- Vegetables: beans, lentils
- Education and Training: on-farm/ranch research
- Production Systems: general crop production
This SARE Farmer Rancher grant supported the design and construction of a small edamame or green bean picker. Bean or edamame picking by hand is very slow and limits market growth for small growers. Equipment is available for large growers, but there are no small-scale pickers available for the thousands of small producers that are struggling to make a living by selling for the fresh market. A lack of commercial interest spurs the need for farmer innovation and research into this problem, which affects the viability and sustainability of small growers throughout the north central region. Harvest equipment needs to be designed and manufactured with small growers in mind since most fresh, local produce comes from small farms. Having mechanical harvest options will help raise on-farm income for small growers and ease their workloads, making it more likely that they will be able to continue to produce fresh, local food. This project spurred interest in the small bean picker by two commercial companies. One is Gnismer Farm Equipment (www.gnismerfarmequipment.com) in Riesel, Texas and the other is Marshall Prototyping and Machining (https://www.facebook.com/pages/Marshall-Prototyping-Machining/799017476824348) in Columbia, Missouri, who were also responsible for the design of this prototype.
Most edamame in the United States is imported for the frozen food market. Local US production for the fresh food market is growing, but is limited by harvest methods. Edamame can be harvested with a mechanical green bean picker, but commercially available bean pickers are not economically viable for use on small farms. A used Oxbo pull-type bean picker can cost $20,000 and is approximately 16 feet long, making it too large and cumbersome to use on a small farm, as well as too expensive. Picking edamame and bush type green beans by hand is very laborious, not cost effective and not sustainable. Although demand is high and prices can be fairly good for edamame ($8/lb at farmer’s markets), the selling price does not support the cost of harvest labor. This is unfortunate because edamame is very popular amongst children and an excellent healthy substitute for snack foods, such as chips. Making edamame and bean production more feasible and productive for small growers will help raise farm incomes, keep small farmers in business, produce locally available vegetables and provide healthy foods to consumers.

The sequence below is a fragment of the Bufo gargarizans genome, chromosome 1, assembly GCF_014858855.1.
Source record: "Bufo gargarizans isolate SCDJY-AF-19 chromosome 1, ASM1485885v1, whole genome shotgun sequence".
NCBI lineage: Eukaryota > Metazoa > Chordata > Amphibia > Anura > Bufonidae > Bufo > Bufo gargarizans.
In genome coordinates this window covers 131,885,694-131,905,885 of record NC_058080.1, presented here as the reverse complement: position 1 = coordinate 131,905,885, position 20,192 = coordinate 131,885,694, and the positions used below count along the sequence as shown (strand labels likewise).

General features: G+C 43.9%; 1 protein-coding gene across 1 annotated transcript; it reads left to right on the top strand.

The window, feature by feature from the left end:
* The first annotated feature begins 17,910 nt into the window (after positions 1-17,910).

To provide the ability to mechanically harvest edamame and bush beans, Ethan Marshall designed and constructed a new bean picker for small farmers. The design is semi-compact, relatively easy to build for someone with fabrication experience and easy to operate (diagram attached). The cost of materials for the bean picker was $7000. Many of the parts were machined by hand by Ethan, but if the design is picked up by a commercial fabricator or replicated by other farmers, design modifications could allow use of commercially available parts, eliminating the need for custom machining.
The primary objective of this research was to make edamame and bean production more feasible and productive for small growers thereby leading to increased farm incomes, keeping small farmers in business, producing locally available vegetables and providing healthy foods to consumers. This was accomplished by designing and constructing a prototype bean picker for use by small growers.